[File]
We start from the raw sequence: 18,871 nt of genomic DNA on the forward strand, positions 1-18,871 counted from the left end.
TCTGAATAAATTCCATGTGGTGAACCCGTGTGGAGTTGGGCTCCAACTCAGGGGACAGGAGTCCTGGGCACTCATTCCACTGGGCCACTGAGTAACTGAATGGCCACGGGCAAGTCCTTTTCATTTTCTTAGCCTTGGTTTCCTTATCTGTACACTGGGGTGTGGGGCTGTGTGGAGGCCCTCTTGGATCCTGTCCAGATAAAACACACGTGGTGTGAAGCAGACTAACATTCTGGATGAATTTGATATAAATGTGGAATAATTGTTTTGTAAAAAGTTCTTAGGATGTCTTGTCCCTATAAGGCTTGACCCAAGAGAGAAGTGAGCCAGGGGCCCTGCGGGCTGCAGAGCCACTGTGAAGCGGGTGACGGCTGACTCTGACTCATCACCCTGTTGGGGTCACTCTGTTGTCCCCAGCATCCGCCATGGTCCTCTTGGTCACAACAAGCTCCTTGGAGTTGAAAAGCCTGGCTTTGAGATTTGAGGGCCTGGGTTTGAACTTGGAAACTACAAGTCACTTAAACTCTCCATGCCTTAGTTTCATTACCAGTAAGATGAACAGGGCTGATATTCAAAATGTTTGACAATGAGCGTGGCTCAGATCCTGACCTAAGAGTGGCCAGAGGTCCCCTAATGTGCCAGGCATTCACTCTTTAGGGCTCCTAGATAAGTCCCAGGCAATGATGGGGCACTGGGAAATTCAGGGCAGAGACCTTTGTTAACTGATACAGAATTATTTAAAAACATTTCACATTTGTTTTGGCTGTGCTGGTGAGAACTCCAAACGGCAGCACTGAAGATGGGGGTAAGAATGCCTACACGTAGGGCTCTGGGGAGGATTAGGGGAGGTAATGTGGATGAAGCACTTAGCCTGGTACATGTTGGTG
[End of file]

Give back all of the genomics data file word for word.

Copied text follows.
We start from the raw sequence: 18,871 nt of genomic DNA on the forward strand, positions 1-18,871 counted from the left end.
TCTGAATAAATTCCATGTGGTGAACCCGTGTGGAGTTGGGCTCCAACTCAGGGGACAGGAGTCCTGGGCACTCATTCCACTGGGCCACTGAGTAACTGAATGGCCACGGGCAAGTCCTTTTCATTTTCTTAGCCTTGGTTTCCTTATCTGTACACTGGGGTGTGGGGCTGTGTGGAGGCCCTCTTGGATCCTGTCCAGATAAAACACACGTGGTGTGAAGCAGACTAACATTCTGGATGAATTTGATATAAATGTGGAATAATTGTTTTGTAAAAAGTTCTTAGGATGTCTTGTCCCTATAAGGCTTGACCCAAGAGAGAAGTGAGCCAGGGGCCCTGCGGGCTGCAGAGCCACTGTGAAGCGGGTGACGGCTGACTCTGACTCATCACCCTGTTGGGGTCACTCTGTTGTCCCCAGCATCCGCCATGGTCCTCTTGGTCACAACAAGCTCCTTGGAGTTGAAAAGCCTGGCTTTGAGATTTGAGGGCCTGGGTTTGAACTTGGAAACTACAAGTCACTTAAACTCTCCATGCCTTAGTTTCATTACCAGTAAGATGAACAGGGCTGATATTCAAAATGTTTGACAATGAGCGTGGCTCAGATCCTGACCTAAGAGTGGCCAGAGGTCCCCTAATGTGCCAGGCATTCACTCTTTAGGGCTCCTAGATAAGTCCCAGGCAATGATGGGGCACTGGGAAATTCAGGGCAGAGACCTTTGTTAACTGATACAGAATTATTTAAAAACATTTCACATTTGTTTTGGCTGTGCTGGTGAGAACTCCAAACGGCAGCACTGAAGATGGGGGTAAGAATGCCTACACGTAGGGCTCTGGGGAGGATTAGGGGAGGTAATGTGGATGAAGCACTTAGCCTGGTACATGTTGGTG